Through the GAIN project, funded by EU Horizon 2020 Fund, Spanish facility’s farm management, decision-making taken to a new level
This is the second article in our series on “Sustainable Feeds.” This is part of a larger three-part series on sustainable aquaculture intensification in Europe, focused on “Precision Aquaculture,” “Sustainable Feeds” and “Circular Economy.” This work from the GAIN project is funded by the EU Horizon 2020 Fund. Each part in this series takes provides an introductory glance at the three topics, then explains how outputs from the GAIN project are contributing towards it, including the applicability to industry and governance.
As aquaculture attempts to move away from becoming dependent on fishmeal and fish oil, farmers must ensure that feed continues to provide the best nutritional profile for the wellbeing of their animals. This includes supplementing vitamins and minerals that would otherwise be provided through fishmeal and fish oil. Most research has focused on microalgae as primary producers for omega-3 fatty acids (EPA/DHA), potentially replacing expensive and unsustainable fish oil from fisheries. Until now, little research has been done on its additional potential for mineral supplementation.
Researchers at Wageningen University are pioneers in the investigation of selenium-enriched marine microalgae as an important mineral supplement in sustainable feeds. Selenium is essential for fish development and immune system functioning. Selenium deficiencies can affect the growth, increase mortalities, and hinder the immune response.
But not all supplements are created equal. Some inorganic mineral mixes are less “bioavailable,” which means that the nutrient or mineral is in a form can be absorbed in the gut, rather than simply passing through as waste. Researchers have found that selenium-enriched microalgae is a more bioavailable source of the mineral in comparison to traditional inorganic mineral mixes containing selenium. Selenium in microalgae can be stored in amino acids, which are fundamental in the fish diet.
The marine microalga Nannochloropsis oceanica, already used in aquaculture, was selected for its robustness, its high EPA content, and its ability to grow in a variety of cultivation media. This enrichment process has been demonstrated at industrial scale and is already being used by SPAROS, a GAIN project partner.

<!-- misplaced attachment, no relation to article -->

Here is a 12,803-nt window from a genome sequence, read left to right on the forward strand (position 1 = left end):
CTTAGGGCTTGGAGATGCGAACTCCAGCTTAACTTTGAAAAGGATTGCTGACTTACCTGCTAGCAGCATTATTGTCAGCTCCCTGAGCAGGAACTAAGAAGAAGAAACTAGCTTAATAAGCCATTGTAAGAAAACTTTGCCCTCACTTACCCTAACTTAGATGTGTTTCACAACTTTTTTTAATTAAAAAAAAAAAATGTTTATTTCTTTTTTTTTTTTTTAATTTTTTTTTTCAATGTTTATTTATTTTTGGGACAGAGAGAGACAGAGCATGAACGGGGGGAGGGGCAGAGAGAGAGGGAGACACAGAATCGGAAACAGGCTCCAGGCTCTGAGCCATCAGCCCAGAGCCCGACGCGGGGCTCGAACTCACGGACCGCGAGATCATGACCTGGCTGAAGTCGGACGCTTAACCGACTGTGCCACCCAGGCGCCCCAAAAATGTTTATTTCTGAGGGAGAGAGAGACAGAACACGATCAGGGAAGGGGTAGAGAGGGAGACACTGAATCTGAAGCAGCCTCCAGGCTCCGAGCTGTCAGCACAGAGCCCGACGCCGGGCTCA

Selenium-enriched microalgae have high bioavailability, can be cultured year-round, and are non-disruptive, adding value to ingredients that are already being used in the feeds.
The selenium content of terrestrial-sourced ingredients varies based on the soil composition and lack the optimum ratios of amino acids. In contrast, the uptake of selenium into the microalgae can be controlled, so that the selenium content can be specified to the needs of each fish and developmental stage of production. In this way, selenium-enriched algae is not only a more efficient use of resources, but also improves the welfare and associated productivity of the animals.
While fish can digest a variety of microalgae species, not all microalgae species can be enriched with the required quantities of selenium needed for aquafeeds. We found that sodium selenite was the most suitable form of Se for our marine microalgal strain and the concentration in the biomass met the legislative requirements of 0.5 mg Se/kg of aquafeed.
The biomass harvested was dried and sent to the industrial partner SPAROS, which incorporated the microalgae into the aquafeed for further fish trials within the project. The results from this study of selenium production in the microalgae Nannochloropsis oceanica are currently being prepared for publication and should be available this year in the form of an open-access article.
Future work will aim to evaluate the bioavailability of selenium in other ingredients such as selenium-enriched yeast and macroalgae with fish feed trials in sea bream.
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Bárbara O. Guimarães
Ph.D. candidate in Bioprocess Engineering, Wageningen University
Assistant Researcher in Aquatic Food Security, Institute of Aquaculture, University of Stirling
A primer on sustainable feeds: Improving aquafeeds for sustainability, fish welfare and human nutrition
Improving aquafeed formulations can augment the sustainability and efficiency of aquaculture production – a new series from the GAIN project.
Reformulating aquaculture feeds, an industrywide initiative to reduce dependence on wild fish, has changed farmed salmon’s nutritional profile, as BBC News reported recently. The researchers on whose work the report was based say of course it has, yet it remains one of the best sources for these crucial fatty acids.
Research shows farmed fish fed diets heavy on vegetable oils have higher amounts of omega-6s and lower amounts of omega-3s, compared to fish fed diets heavy on fish oil. We take a deep dive into the relationship between the two fatty acids.
Dr. Monica Betancor, a lecturer at the University of Stirling, talks about the “intrinsic link” between fish nutrition and, ultimately, human health.